Pandemic Was No Excuse for ArriveCan Scandal, Information Commissioner Says

Pandemic Was No Excuse for ArriveCan Scandal, Information Commissioner Says
Information Commissioner Caroline Maynard prepares to appear at the Standing Committee on Access to Information, Privacy and Ethics, in Ottawa, on March 7, 2023. (Justin Tang/The Canadian Press)
Matthew Horwood

Canada’s Information Commissioner Caroline Maynard said she was “dismayed” by the auditor general’s recent report detailing how the Canada Border Services Agency handled the development of the ArriveCan app, adding she rejected excuses given by the agency.

“I reject any suggestion that in retrospect, a failure of this nature was justifiable or even understandable, given the circumstances that arose from the pandemic. I also take issue with the notion that this type of outcome could not have been foreseen,” Ms. Maynard told the Standing Committee on Government Operations and Estimates (OGGO) on Feb. 21.

Ms. Maynard, whose office investigates complaints about the processing of access to information requests by government institutions, said she had received complaints about requests related to “various contracts awarded by institutions during the pandemic,” including the ArriveCan app.

Ms. Maynard alluded to a statement she published back in April 2020 during the start of the COVID-19 pandemic, when she said measures to promote transparency within government institutions needed to be built retroactively to ensure there would be a “full accounting of the measures taken and the vast financial resources committed by the government” during the emergency.

“As I have demonstrated, I was acutely aware of the possibility of this type of scenario; that it could happen, and that it has been consistently and repeatedly issued after issuing warnings to that effect,” Ms. Maynard told OGGO. She added that the circumstances of the pandemic had not “suspended the right of access to information,” nor did it “absolve institutions of the duty to document.”

Ms. Maynard also told OGGO that the CBSA was the government department with the most complaints from her office, with 654 complaints levied against the department in 2024 alone.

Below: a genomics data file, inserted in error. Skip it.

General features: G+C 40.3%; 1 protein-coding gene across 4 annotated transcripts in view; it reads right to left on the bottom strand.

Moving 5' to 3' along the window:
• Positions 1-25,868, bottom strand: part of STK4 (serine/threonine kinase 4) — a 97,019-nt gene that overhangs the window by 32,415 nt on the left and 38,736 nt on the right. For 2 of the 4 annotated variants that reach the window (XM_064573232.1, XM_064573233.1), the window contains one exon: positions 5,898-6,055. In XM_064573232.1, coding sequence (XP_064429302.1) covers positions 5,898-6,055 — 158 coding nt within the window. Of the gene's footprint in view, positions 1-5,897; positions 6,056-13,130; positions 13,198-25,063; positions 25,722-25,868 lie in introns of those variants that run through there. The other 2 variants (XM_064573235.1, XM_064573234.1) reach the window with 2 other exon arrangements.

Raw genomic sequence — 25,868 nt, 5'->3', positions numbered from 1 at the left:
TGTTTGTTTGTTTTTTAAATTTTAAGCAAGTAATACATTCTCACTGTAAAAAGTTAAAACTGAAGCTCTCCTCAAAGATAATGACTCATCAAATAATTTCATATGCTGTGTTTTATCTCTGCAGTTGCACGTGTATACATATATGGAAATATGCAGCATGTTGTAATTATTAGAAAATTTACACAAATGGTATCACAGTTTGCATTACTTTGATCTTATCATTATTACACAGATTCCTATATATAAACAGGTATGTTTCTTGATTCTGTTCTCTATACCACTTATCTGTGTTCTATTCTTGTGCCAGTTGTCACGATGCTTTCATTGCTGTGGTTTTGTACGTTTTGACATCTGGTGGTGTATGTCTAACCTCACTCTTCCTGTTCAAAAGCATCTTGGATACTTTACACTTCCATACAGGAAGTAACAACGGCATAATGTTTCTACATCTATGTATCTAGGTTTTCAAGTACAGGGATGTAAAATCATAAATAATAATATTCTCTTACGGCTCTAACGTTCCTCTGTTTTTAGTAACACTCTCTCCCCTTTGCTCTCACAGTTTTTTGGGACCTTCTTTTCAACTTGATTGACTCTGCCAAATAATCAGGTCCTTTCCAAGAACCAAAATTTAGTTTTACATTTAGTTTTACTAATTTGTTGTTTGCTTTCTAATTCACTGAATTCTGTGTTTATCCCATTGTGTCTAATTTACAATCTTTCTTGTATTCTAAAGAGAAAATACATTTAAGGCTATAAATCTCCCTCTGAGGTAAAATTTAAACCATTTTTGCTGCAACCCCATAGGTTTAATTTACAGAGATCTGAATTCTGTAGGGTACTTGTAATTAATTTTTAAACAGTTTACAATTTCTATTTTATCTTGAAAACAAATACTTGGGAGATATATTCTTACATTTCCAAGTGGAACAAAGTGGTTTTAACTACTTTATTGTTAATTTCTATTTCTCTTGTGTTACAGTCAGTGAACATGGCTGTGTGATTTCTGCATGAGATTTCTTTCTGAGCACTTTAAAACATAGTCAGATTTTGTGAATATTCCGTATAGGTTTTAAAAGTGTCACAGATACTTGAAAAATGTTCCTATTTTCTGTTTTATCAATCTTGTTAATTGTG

“They are having issues responding on time to requests and they also have a lot of files with respect to refusal and the application of exemptions to files,” she said.

Auditor General Karen Hogan’s Feb. 12 report on ArriveCan, an app used to check the COVID-19 vaccination status of travellers entering Canada, found that government agencies did not follow proper management and contracting practices when it came to the app’s development. Additionally, key records around the app’s development processes and financial decisions were also missing, an issue Ms. Hogan said she was “deeply concerned” by.

On Feb. 13, CBSA President Erin O'Gorman told MPs on the Commons Public Accounts Committee that she shared Canadians’ concerns around how ArriveCan was developed. She said while her agency had been working “as quickly as possible” to build the app for the Public Health Agency of Canada, the failure to document decisions around the app were not acceptable.

While many Liberal ministers have acknowledged that the procurement and development process around the estimated $59.5 million app was flawed, they have repeatedly said that the app was necessary to speed up the processing of people crossing the Canada-U.S. border.

“Let us remember that during the pandemic, we were reaching out to try and keep people safe, keep people alive,” Prime Minister Justin Trudeau said of the app on Feb. 20.